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ARS Home » Southeast Area » Byron, Georgia » Fruit and Tree Nut Research » Research » Publications at this Location » Publication #393373

Research Project: Novel Approaches for Managing Key Pests of Peach and Pecan

Location: Fruit and Tree Nut Research

Title: Microbes, dodonaea viscosa and chlorantraniliprole as components of helicoverpa armigera IPM program: A three region open-field study

item WAKIL, WAQAS - University Of Agriculture - Pakistan
item TAHIR, MUHAMMAD - University Of Agriculture - Pakistan
item GHAZANFAR, MUHAMMAD - University Of Agriculture - Pakistan
item QAYYUM, MIZRA - University Of Agriculture - Pakistan
item YASIN, MUHAMMAD - Islamia University Of Bahawalpur
item MAQSOOD, SUMAIRA - University Of Agriculture - Pakistan
item ASRAR, MUHAMMAD - Government College Women University Faisalabad
item Shapiro Ilan, David

Submitted to: Agronomy Journal
Publication Type: Peer Reviewed Journal
Publication Acceptance Date: 7/27/2022
Publication Date: 8/17/2022
Citation: Wakil, W., Tahir, M., Ghazanfar, M., Qayyum, M., Yasin, M., Maqsood, S., Asrar, M., Shapiro Ilan, D.I. 2022. Microbes, dodonaea viscosa and chlorantraniliprole as components of helicoverpa armigera IPM program: A three region open-field study. Agronomy Journal. 12 : 1928.

Interpretive Summary: The old world bollworm also known as the tomato fruitworm (species name = Helicoverpa armigera) is a major pest of vegetables including tomato. Chemical pesticides that are often used to control this pest can cause harm to humans and the environment. Therefore, alternative methods of control are needed. We tested reduced rates of a chemical insecticide in combination with two natural control agents, a fungus that kills insects and a virus. The fungus and virus do not harm humans or the environment. Based on experiments conducted in tomato fields, results indicated that combination treatments were very promising, and the virus-pesticide combination was the most effective. Therefore, combining the virus with reduced rates of chemical insecticide could lead to more sustainable and efficacious methods of killing the tomato fruitworm.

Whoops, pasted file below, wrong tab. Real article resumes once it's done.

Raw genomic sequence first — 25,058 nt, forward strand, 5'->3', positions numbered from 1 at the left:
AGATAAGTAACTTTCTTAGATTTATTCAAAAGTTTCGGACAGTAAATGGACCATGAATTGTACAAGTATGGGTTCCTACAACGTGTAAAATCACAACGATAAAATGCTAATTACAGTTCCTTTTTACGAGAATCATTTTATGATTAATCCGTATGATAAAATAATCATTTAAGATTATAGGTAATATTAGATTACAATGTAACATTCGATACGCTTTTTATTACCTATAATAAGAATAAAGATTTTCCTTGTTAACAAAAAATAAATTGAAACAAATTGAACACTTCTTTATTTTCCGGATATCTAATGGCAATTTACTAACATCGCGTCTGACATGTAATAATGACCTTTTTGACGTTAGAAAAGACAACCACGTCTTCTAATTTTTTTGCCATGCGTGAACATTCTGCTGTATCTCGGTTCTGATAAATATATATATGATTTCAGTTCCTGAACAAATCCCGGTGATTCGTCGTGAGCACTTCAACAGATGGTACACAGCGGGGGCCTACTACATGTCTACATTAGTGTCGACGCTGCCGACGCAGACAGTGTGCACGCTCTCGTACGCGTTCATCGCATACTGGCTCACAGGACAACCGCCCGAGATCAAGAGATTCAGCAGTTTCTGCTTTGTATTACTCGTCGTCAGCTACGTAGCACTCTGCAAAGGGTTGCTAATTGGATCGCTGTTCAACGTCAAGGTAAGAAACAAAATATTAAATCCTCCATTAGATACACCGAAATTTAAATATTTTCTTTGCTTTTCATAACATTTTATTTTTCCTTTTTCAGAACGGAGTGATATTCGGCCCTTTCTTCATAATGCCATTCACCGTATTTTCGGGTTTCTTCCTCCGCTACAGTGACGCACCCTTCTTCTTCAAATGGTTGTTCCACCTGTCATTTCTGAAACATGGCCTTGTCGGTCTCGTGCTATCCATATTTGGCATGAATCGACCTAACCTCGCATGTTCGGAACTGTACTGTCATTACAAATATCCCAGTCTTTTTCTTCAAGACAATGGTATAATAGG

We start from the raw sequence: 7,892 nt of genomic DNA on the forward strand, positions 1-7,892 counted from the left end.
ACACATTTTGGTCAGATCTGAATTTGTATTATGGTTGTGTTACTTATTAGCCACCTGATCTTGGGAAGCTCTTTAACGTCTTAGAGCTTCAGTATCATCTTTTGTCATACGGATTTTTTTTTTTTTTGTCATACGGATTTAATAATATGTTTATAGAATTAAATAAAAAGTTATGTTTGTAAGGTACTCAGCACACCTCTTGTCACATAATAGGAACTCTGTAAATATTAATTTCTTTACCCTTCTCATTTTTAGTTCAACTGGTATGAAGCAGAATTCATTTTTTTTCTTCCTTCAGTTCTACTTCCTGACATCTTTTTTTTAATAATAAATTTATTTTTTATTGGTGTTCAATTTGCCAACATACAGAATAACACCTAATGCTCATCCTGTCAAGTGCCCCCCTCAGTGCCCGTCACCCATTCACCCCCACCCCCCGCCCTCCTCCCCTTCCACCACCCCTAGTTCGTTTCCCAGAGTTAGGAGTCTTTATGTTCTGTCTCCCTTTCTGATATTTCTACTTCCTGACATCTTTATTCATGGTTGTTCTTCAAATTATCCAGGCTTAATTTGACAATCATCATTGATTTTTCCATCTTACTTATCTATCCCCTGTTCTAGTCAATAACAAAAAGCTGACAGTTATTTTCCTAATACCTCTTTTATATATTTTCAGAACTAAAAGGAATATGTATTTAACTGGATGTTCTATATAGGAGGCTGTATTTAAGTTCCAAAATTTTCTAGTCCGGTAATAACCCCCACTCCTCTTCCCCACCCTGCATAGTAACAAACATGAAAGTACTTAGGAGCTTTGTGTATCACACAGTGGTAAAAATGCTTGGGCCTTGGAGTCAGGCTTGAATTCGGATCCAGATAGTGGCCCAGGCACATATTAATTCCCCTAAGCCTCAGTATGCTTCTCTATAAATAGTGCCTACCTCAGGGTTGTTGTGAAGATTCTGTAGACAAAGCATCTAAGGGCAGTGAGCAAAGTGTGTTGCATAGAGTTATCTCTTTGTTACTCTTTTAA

Technical Abstract: Field trials were conducted on the efficacy of different control options against Helicoverpa armigera on tomato. We evaluated and compared pest control, safety to natural enemies, crop yield and economics of application for various treatments including: a mycoinsecticide based on Beauveria bassiana; a baculovirus, Helicoverpa armigera nucleopolyhedrosis virus (HaNPV); a plant extract from Dodonaea viscosa; and the insecticide chlorantraniliprole (Coragen®). Trial sites were located in Bahawalpur, Faisalabad and Rawalpindi regions in Punjab, Pakistan. A combined application of HaNPV + chlorantraniliprole was better than all other treatments in reducing pest larval popula-tions and fruit damage, and in increasing crop yield. The least effective control was with D. viscosa but plots treated with this plant extract also had the greatest number of natural enemies. Treatment with HaNPV + chlorantraniliprole resulted in the fewest natural enemies at all observation times and in all field sites, but the highest yields, varying from 42.8 – 46.6 tons ha-1, and the highest cost:benefit ratios of 1:1.74 – 1:1.81. Our findings suggest that a combined application of a specific microbial agent and an insecticide effectively controls H. armigera, increases tomato yield, reduces costs and maximizes economic returns. This open-field study concludes that all of the micoroor-ganisms and other treatments have the potential to combat tomato fruitworm populations, and could be used in the successful integrated pest management program